Look at Moi – The beauty of eye contact

We’re back in the studio and I’m able to look my students in the eye. What a seemingly simple gift that I will never take for granted again!

At Viva we were able to adapt to online learning without sacrificing the quality of education or that wonderful warm feeling that occurs when our students congregate.

However, as anyone who has ever participated in a video call will know, there is one essential ingredient in communication that you cannot replicate online: eye contact.

On Zoom, you can look directly at someone’s face, but your eyes don’t meet. If they appear to do so, it is merely an illusion, as your eyes are connecting with the lens of the camera, not that of your fellow person.

It’s not just that certain games or activities that we use in speech and drama rely on eye contact, it’s that eye contact is a core part of human connection – and that’s at the heart of what we do at Viva.

Performance, presentation and communication all rely on connection.

How much do we communicate with our eyes?

You may or may not realise it, but you are communicating with your eyes all the time.

Think of the last time someone gave you a ‘hairy eyebrow’ or ‘had a look in their eye’. These sayings exist in our lexicon because they mean so much in how we interpret eye contact and understand other people’s behaviour.

When you hear news, receive information, get a surprise or feel pain, these reactions come into your face and your eyes. Even when you avoid eye contact, you send a message to those around you.

From a young age, humans are drawn to each other’s eyes. Scientists have found that babies follow adults eyes rather than just their head movement. Eye contact is in our DNA!

(One a side note – as more and more people take up wearing masks at the moment, you may find yourself communicating with your eyes even more. Listen to these fun tips on how to communicate with your eyes from Sammy J).

What makes eye contact so critical?

The way you look at someone can communicate many things, including interest, affection, hostility, or attraction. Eye contact has a significant role to play conversation and presentation:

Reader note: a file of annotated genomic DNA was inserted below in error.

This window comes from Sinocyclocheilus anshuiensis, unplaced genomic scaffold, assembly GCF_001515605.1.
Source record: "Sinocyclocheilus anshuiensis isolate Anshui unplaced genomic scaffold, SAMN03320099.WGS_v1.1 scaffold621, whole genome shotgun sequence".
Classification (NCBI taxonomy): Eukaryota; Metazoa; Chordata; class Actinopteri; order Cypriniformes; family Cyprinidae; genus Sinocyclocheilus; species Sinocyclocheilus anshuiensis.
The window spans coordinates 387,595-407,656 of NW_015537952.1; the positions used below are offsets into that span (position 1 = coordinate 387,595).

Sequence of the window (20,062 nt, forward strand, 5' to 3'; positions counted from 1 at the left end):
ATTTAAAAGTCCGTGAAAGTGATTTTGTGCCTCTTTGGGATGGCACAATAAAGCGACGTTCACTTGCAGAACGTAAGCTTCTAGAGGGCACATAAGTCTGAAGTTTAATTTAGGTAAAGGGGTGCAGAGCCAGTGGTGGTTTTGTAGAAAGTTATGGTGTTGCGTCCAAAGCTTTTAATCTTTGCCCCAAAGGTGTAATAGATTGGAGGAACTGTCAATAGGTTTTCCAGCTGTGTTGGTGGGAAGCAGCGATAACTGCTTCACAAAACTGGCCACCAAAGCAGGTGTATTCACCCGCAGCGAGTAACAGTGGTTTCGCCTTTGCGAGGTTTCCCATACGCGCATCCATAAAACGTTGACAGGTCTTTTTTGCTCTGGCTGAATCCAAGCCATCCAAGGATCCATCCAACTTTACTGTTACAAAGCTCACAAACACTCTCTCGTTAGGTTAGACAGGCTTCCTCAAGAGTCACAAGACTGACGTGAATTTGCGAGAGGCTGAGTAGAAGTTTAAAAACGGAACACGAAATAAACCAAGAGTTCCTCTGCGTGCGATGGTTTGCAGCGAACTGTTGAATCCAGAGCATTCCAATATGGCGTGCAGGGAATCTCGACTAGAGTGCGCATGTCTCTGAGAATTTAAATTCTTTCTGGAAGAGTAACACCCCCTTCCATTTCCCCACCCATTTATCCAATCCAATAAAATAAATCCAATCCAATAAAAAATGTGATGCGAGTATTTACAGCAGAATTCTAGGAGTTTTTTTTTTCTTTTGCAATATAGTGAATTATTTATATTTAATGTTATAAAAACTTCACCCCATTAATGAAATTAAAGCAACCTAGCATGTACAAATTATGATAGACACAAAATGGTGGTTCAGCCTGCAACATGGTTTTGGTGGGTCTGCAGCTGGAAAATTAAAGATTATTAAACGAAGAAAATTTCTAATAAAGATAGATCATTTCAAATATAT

1. You feel the flow

Eye contact is vital to maintaining the flow of conversation and for gauging the other person’s response. Through eye contact, we instinctively know when it’s our turn to speak and when the other person still has more to say.

In presentation, making eye contact with the audience helps you gauge whether they are following along with you, or if you need to alter or slow down your delivery. You are able to sense whether they understand, need to ask questions, or are eager to hear more.

2. You convey respect

Whether speaking to a large audience or having a private conversation, making eye contact is a sign of respect for the person you are communicating with. Avoiding eye contact can come across as disinterest or a sign of disrespect for the audience.

A good communicator will not only give eye contact to their audience, but also receive eye contact from the person speaking. You can use eye contact to show you are giving undivided attention.

3. You can reveal your thoughts and feelings

Eye contact is a powerful way of conveying your thoughts, feelings and understanding. Sometimes these thoughts and feelings are communicated in your eyes so quickly that the listener picks up on something before you’ve even said anything! It’s important to mindful of this, and become aware of how much communication comes into your face and eyes.

Revealing your feelings with your eyes can be a huge strength – again, think of the language we have around it: ‘kind eyes’, ‘wide-eyed’, ‘bright-eyed’ – and you can use this to convey understanding to the audience. It helps people feel seen and heard, and builds a strong trust between the communicators.

4. You build rapport

Conveying trust, honesty and understanding is vital to being a good communicator. Allowing yourself to connect to people with eye contact will allow you to build relationships and rapport with them.

This rapport is crucial for communicating with trust, authority and impact. It is a key element of social and professional communication – whether in one on one conversation, or presenting to a larger audience.